If you have been looking on the internet to buy a new ink cartridge or to find a toner cartridge recycling service the chances are that you have seen a number of blogs preaching the gospel of recycling your old cartridges. The blogs are generally fairly similar: save money by recycling your cartridge! Reuse old cartridges to save the environment! Yet few of those blogs dedicate much detail to how cartridge recycling actually works.
This is a real shame, since overall it is a very simple process. To begin with, despite what you might be told by larger printing companies the average toner cartridge is built fairly well, with parts that are highly unlikely to break down after running out of ink for the first time. In fact, pretty much all cartridges can be reused several times before finally getting thrown away or recycled.
In years past toner cartridge recycling was simply a matter of unplugging the rubber stopper on the built-in hole in the cartridge and pouring in new toner. Over the years the major brand names phased these refill holes out, so now consumers need to make their own in order to reuse their cartridges. This is accomplished by taking a soldering iron or other hot metal and melting a hole through the top of the toner cartridge into the main compartment. Using a drill could leave plastic flakes in your toner and reduce the quality of your printing. Once the new hole has cooled just pour in some new toner and reseal the hole with duct tape or something similar, insert the cartridge into your printer, and voila! You’re done.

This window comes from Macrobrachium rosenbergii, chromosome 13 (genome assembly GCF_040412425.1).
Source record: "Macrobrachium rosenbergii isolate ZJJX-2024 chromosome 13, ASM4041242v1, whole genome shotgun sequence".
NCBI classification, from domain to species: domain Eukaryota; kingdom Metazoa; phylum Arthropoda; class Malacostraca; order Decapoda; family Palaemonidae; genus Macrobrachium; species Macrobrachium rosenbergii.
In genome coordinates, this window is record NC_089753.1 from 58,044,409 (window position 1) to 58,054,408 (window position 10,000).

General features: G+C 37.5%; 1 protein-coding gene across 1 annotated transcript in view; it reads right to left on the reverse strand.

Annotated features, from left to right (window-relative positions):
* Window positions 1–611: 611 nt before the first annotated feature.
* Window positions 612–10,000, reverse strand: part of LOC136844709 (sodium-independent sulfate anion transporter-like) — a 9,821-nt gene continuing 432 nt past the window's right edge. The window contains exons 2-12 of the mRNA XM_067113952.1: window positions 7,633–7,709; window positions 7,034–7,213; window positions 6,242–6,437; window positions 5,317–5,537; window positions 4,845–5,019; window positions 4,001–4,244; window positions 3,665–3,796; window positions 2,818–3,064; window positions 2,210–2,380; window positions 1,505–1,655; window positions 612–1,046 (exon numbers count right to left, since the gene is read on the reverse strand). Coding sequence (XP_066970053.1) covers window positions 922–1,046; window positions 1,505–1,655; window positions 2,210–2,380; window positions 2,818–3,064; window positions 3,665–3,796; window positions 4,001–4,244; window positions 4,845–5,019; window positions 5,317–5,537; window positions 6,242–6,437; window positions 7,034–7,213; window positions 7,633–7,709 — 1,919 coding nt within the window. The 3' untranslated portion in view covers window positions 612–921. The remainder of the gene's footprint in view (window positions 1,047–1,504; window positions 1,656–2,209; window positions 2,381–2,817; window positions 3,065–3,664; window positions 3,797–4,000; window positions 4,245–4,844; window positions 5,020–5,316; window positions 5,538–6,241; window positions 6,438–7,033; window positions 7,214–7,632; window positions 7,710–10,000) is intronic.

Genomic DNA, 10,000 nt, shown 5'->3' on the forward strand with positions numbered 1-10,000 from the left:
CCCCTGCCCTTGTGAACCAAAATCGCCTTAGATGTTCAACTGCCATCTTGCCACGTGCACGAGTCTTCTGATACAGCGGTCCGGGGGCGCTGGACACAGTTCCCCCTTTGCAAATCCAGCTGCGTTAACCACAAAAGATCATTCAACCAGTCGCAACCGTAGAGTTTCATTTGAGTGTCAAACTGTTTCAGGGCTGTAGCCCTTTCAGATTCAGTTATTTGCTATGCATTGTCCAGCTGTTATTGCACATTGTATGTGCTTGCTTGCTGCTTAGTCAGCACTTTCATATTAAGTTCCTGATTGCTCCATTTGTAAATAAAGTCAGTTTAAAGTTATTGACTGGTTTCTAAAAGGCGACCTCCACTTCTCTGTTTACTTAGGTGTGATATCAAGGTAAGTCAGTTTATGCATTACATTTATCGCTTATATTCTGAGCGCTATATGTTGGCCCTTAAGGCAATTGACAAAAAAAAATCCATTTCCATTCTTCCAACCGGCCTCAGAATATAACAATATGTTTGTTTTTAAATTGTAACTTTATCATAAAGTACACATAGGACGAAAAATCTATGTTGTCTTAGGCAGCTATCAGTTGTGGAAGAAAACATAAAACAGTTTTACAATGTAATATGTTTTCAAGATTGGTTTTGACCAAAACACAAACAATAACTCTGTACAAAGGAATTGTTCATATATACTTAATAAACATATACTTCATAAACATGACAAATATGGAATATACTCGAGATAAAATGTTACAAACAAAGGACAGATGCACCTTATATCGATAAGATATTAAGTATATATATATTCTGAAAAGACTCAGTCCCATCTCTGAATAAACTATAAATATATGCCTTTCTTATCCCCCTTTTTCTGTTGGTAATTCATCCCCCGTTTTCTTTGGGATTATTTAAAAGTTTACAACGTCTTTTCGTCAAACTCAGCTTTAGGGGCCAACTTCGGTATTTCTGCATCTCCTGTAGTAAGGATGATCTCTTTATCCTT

Some companies have resorted to the particularly pernicious use of installing computer chips in their cartridges that prevent you from refilling and reusing them. Don’t worry, if your toner cartridge has one of these chips then just invest in one of the cartridge refill kits sold on the internet. These kits not only include the tools you need to make a new refill point, but also come with replacement chips to bypass that pesky chip requirement.